In ‘The Bloody Chamber’, though the female protagonist is potentially a victim to male pornography and is an object of male property at first, she is able to surpass this oppression and realise her own potential for independent sexuality. Moreover, the Marquis’s “victimisation of women is overturned and he himself is vanquished by the mother and daughter” (Makinen). The traditionally old, domesticated fairy godmother who solves all the problems in fairy tales such as Cinderella, or the valiant hero or future lover who saves the day is transformed and rewritten in ‘The Bloody Chamber’. In true feminist fashion, it is the fearless, Amazonian mother who rides to the rescue, “a wild thing… skirts tucked around her waist… as if she had been Medusa” (Carter ‘The Bloody Chamber’). This intervention of the mother is unusual in The Bloody Chamber and in Carter’s other work where mothers are typically absent from the plot. The other stories in the collection contain either a lost mother or no mother at all, similar to her novels such as Wise Children or The Magic Toyshop in which the former skips a generation to focus on grandmothers and the latter deals with mother figures in place of biological mothers.

Unlike in ‘Bluebeard’ where the bride’s brothers come to the rescue, the Marquis is overcome by female autonomy, he is “impotent at last [as the] dolls break free of their strings, abandon the rituals he had ordained for them since time began and start to live for themselves” (Carter ‘The Bloody Chamber’). Indeed, “with his removal, the rigid dichotomy of his eroticised power games is shattered and the space he once occupied is recovered and reconfigured” (Gamble), the female protagonist comes to realise that she does not need a rich husband and refuses to be the victim of a “puppet master” (Carter ‘The Bloody Chamber’). By contrast, in the original ‘Bluebeard’, the woman immediately marries “an exceedingly pleasant man, who soon made her forget the bad time she had with Bluebeard” (Perrault) emphasizing her continual reliance on male authority. Therefore, as Lucie Armit argues, it is critics like Duncker “who remains ensnared” in patriarchal narratives, through their inability to recognise the powerful transformation the female protagonist undergoes in this story.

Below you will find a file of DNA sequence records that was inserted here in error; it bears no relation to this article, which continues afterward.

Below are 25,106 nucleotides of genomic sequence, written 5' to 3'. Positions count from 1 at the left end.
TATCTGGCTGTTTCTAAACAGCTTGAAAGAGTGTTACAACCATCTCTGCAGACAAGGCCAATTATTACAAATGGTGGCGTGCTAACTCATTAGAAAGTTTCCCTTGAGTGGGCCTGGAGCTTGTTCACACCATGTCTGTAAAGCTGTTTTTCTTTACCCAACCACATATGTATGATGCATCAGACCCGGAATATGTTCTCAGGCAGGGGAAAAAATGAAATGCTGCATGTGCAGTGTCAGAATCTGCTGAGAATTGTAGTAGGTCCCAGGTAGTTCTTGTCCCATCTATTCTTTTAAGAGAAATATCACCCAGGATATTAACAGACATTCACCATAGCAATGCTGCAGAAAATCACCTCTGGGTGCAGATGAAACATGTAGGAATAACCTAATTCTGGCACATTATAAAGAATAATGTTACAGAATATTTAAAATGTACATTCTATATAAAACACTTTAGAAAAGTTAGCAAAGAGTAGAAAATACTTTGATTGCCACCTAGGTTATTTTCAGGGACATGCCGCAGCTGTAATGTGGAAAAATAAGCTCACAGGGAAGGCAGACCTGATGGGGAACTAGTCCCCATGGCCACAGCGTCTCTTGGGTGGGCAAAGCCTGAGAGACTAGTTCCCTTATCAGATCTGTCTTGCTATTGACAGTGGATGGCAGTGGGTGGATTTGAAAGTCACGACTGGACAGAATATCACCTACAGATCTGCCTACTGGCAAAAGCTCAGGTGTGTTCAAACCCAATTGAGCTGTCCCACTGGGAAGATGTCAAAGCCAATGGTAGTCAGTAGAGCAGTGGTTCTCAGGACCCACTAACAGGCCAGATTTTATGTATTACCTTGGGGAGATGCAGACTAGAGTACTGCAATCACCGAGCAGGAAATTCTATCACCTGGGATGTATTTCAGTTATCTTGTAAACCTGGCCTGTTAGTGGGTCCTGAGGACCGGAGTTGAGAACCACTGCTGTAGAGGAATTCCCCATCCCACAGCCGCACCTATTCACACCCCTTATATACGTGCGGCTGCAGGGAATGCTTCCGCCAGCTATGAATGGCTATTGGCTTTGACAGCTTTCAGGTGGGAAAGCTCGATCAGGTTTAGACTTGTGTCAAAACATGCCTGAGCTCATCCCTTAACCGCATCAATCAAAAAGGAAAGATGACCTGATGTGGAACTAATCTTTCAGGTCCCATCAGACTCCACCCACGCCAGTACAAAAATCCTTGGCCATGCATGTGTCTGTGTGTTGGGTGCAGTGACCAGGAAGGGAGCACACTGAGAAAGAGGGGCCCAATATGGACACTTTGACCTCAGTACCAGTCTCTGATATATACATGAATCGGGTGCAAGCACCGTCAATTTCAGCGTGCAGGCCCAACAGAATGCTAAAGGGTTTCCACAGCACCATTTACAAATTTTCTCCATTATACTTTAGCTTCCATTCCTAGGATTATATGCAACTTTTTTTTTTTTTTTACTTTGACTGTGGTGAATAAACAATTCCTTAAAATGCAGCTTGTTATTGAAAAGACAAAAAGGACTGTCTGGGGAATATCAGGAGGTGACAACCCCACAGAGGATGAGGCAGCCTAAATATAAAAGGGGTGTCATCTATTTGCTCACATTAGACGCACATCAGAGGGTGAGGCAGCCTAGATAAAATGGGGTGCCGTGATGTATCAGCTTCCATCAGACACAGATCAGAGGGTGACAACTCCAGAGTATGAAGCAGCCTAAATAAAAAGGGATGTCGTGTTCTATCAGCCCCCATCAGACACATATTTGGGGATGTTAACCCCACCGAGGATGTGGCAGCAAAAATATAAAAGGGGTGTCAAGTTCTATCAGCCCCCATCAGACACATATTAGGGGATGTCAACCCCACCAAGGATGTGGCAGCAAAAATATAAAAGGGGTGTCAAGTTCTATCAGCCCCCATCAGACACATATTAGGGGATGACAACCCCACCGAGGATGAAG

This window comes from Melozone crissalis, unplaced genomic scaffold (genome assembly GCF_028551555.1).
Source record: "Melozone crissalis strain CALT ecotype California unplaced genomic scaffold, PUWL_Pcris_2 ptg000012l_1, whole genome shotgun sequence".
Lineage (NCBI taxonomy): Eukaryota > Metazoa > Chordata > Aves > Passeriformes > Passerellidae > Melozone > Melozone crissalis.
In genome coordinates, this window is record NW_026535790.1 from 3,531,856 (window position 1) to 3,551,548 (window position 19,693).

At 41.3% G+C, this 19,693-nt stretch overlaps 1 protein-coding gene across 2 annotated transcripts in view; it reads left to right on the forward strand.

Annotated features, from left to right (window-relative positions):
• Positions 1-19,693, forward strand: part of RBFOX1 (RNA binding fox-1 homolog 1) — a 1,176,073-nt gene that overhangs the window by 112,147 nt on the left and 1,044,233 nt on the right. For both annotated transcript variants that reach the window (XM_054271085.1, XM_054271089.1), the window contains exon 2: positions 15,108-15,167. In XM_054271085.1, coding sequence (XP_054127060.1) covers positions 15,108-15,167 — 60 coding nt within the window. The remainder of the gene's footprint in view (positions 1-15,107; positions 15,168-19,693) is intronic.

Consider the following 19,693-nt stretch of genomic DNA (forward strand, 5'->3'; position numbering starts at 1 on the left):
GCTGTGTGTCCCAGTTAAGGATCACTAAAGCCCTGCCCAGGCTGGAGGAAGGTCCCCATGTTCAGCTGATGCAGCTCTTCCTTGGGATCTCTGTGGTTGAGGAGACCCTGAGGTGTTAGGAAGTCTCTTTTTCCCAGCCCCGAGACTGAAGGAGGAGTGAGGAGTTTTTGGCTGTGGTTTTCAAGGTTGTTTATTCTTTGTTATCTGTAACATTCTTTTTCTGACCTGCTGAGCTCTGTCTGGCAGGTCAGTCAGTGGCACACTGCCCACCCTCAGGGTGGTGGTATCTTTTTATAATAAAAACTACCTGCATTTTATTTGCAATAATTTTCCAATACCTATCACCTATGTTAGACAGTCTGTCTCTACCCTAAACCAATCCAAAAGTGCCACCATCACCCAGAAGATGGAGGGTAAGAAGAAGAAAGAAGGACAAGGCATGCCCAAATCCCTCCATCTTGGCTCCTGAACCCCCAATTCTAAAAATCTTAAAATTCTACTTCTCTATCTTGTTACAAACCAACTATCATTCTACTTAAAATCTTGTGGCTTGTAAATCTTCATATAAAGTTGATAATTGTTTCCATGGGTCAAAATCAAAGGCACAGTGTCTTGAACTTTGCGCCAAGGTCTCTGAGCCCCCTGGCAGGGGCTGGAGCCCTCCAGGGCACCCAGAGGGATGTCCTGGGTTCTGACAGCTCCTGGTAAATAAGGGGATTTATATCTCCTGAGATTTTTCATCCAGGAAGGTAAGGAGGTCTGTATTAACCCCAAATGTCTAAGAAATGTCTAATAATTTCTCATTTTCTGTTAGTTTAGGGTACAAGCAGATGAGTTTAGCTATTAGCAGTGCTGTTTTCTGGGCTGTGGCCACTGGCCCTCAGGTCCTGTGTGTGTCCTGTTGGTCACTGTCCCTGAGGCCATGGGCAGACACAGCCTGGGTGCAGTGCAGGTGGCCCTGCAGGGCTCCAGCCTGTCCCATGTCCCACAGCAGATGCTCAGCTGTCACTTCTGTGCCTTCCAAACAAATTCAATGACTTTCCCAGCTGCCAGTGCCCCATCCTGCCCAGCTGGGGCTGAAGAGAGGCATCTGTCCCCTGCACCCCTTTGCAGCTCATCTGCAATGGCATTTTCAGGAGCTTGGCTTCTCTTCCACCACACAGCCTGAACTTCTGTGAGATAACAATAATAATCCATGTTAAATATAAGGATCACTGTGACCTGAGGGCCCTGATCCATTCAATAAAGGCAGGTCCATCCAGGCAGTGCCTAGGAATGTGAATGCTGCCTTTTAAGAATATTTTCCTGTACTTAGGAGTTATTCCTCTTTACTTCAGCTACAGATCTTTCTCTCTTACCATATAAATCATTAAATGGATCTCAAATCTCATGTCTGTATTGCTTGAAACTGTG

Furthermore, while Perrault’s tale is narrated in third person and we remain relatively distant from the woman in the story, Carter’s story is narrated retrospectively by the woman herself. This shifting focus towards the woman’s physical and mental journey is “foreign to the traditional fairy tale” (Lokke) and provides us with an exuberant reading experience that “actively engages the reader in a feminist deconstruction” (Makinen). We experience the protagonist’s transition from innocence and dependence to maturity and independence. When initially asked by her mother if she is certain she loves the Marquis, she replies, “I’m sure I want to marry him” (Carter ‘The Bloody Chamber’), thus demonstrating her initial fixation on marriage because it is the next stage in her socially conditioned female role. However, by the end of the story she is happy to give away the inherited money from her dead husband to various charities and runs a school for the blind at the castle. Therefore, the typical fairy tale journey of poverty and unhappiness towards wealth through marriage is here remodelled so that female autonomy rather than wifely subservience is the happily ending.